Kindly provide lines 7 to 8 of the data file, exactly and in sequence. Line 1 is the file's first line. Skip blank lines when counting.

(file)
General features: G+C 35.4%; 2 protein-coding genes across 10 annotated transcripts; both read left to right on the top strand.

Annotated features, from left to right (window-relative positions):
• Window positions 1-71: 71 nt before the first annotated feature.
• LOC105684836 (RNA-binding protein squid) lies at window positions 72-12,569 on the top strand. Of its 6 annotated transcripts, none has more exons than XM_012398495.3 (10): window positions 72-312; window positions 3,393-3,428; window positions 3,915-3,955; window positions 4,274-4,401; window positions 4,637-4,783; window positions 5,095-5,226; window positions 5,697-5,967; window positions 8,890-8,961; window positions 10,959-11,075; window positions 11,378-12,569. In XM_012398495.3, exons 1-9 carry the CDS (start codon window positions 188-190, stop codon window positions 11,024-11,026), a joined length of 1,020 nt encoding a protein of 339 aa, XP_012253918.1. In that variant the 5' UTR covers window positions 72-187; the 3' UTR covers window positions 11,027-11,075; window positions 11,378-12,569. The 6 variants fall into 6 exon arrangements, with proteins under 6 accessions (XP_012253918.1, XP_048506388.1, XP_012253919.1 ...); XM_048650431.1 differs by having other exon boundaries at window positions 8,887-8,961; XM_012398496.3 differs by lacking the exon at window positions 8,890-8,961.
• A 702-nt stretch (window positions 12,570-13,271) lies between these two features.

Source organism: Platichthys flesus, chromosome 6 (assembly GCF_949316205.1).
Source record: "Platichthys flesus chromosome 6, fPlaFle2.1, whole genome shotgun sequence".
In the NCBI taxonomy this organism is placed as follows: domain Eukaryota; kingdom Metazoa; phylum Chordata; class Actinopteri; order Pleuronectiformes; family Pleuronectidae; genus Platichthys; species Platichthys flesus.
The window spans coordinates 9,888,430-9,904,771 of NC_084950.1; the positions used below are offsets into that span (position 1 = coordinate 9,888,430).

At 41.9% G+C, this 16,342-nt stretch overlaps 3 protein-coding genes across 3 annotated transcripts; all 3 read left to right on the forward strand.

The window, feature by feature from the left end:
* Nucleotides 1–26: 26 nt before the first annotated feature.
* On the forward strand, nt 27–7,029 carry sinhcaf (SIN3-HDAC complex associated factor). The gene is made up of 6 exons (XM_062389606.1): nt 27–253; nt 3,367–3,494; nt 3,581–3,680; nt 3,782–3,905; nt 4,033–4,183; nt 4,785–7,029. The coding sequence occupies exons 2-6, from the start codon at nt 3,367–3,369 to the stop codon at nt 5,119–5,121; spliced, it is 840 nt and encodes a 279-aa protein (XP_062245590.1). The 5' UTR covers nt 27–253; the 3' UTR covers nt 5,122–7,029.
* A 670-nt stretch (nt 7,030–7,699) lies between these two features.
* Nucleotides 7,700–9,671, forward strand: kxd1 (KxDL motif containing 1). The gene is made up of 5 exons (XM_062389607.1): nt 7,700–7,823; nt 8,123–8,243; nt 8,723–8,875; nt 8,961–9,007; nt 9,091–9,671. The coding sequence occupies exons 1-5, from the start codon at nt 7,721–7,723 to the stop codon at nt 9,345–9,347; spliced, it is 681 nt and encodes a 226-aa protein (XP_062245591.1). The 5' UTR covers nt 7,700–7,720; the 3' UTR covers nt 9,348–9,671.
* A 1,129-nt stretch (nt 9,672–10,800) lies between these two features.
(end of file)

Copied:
Source record: "Platichthys flesus chromosome 6, fPlaFle2.1, whole genome shotgun sequence".
In the NCBI taxonomy this organism is placed as follows: domain Eukaryota; kingdom Metazoa; phylum Chordata; class Actinopteri; order Pleuronectiformes; family Pleuronectidae; genus Platichthys; species Platichthys flesus.